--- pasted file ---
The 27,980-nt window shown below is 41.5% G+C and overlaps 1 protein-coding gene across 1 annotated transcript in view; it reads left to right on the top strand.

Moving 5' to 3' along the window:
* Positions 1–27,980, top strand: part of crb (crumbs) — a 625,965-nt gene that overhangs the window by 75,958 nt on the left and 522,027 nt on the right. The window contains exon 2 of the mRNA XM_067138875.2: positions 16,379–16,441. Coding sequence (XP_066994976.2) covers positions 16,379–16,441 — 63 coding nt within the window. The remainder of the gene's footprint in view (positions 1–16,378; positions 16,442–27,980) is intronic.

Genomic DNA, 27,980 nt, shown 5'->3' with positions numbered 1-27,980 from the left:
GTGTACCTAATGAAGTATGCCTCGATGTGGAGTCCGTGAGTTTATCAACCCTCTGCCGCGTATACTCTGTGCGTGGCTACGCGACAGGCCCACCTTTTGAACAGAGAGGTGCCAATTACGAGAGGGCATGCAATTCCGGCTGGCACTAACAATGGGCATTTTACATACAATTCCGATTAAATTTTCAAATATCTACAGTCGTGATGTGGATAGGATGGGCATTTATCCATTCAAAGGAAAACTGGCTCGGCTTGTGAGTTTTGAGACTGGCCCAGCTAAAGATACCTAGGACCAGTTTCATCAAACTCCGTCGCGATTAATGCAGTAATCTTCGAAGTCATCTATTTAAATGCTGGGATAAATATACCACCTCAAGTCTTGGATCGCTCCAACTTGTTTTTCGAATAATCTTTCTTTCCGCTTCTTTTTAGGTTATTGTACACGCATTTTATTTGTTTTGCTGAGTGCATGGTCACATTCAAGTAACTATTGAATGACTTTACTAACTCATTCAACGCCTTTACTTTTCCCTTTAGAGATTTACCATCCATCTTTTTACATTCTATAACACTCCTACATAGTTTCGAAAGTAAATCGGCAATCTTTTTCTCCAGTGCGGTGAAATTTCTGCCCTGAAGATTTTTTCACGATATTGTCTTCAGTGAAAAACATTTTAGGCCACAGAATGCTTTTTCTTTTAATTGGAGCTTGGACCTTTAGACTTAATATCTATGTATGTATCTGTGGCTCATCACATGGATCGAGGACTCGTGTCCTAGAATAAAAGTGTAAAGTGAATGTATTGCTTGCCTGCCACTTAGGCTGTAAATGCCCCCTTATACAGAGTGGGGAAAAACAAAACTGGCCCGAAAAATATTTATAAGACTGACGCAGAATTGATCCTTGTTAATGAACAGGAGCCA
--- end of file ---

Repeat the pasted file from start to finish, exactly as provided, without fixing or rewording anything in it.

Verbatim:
The 27,980-nt window shown below is 41.5% G+C and overlaps 1 protein-coding gene across 1 annotated transcript in view; it reads left to right on the top strand.

Moving 5' to 3' along the window:
* Positions 1–27,980, top strand: part of crb (crumbs) — a 625,965-nt gene that overhangs the window by 75,958 nt on the left and 522,027 nt on the right. The window contains exon 2 of the mRNA XM_067138875.2: positions 16,379–16,441. Coding sequence (XP_066994976.2) covers positions 16,379–16,441 — 63 coding nt within the window. The remainder of the gene's footprint in view (positions 1–16,378; positions 16,442–27,980) is intronic.

Genomic DNA, 27,980 nt, shown 5'->3' with positions numbered 1-27,980 from the left:
GTGTACCTAATGAAGTATGCCTCGATGTGGAGTCCGTGAGTTTATCAACCCTCTGCCGCGTATACTCTGTGCGTGGCTACGCGACAGGCCCACCTTTTGAACAGAGAGGTGCCAATTACGAGAGGGCATGCAATTCCGGCTGGCACTAACAATGGGCATTTTACATACAATTCCGATTAAATTTTCAAATATCTACAGTCGTGATGTGGATAGGATGGGCATTTATCCATTCAAAGGAAAACTGGCTCGGCTTGTGAGTTTTGAGACTGGCCCAGCTAAAGATACCTAGGACCAGTTTCATCAAACTCCGTCGCGATTAATGCAGTAATCTTCGAAGTCATCTATTTAAATGCTGGGATAAATATACCACCTCAAGTCTTGGATCGCTCCAACTTGTTTTTCGAATAATCTTTCTTTCCGCTTCTTTTTAGGTTATTGTACACGCATTTTATTTGTTTTGCTGAGTGCATGGTCACATTCAAGTAACTATTGAATGACTTTACTAACTCATTCAACGCCTTTACTTTTCCCTTTAGAGATTTACCATCCATCTTTTTACATTCTATAACACTCCTACATAGTTTCGAAAGTAAATCGGCAATCTTTTTCTCCAGTGCGGTGAAATTTCTGCCCTGAAGATTTTTTCACGATATTGTCTTCAGTGAAAAACATTTTAGGCCACAGAATGCTTTTTCTTTTAATTGGAGCTTGGACCTTTAGACTTAATATCTATGTATGTATCTGTGGCTCATCACATGGATCGAGGACTCGTGTCCTAGAATAAAAGTGTAAAGTGAATGTATTGCTTGCCTGCCACTTAGGCTGTAAATGCCCCCTTATACAGAGTGGGGAAAAACAAAACTGGCCCGAAAAATATTTATAAGACTGACGCAGAATTGATCCTTGTTAATGAACAGGAGCCA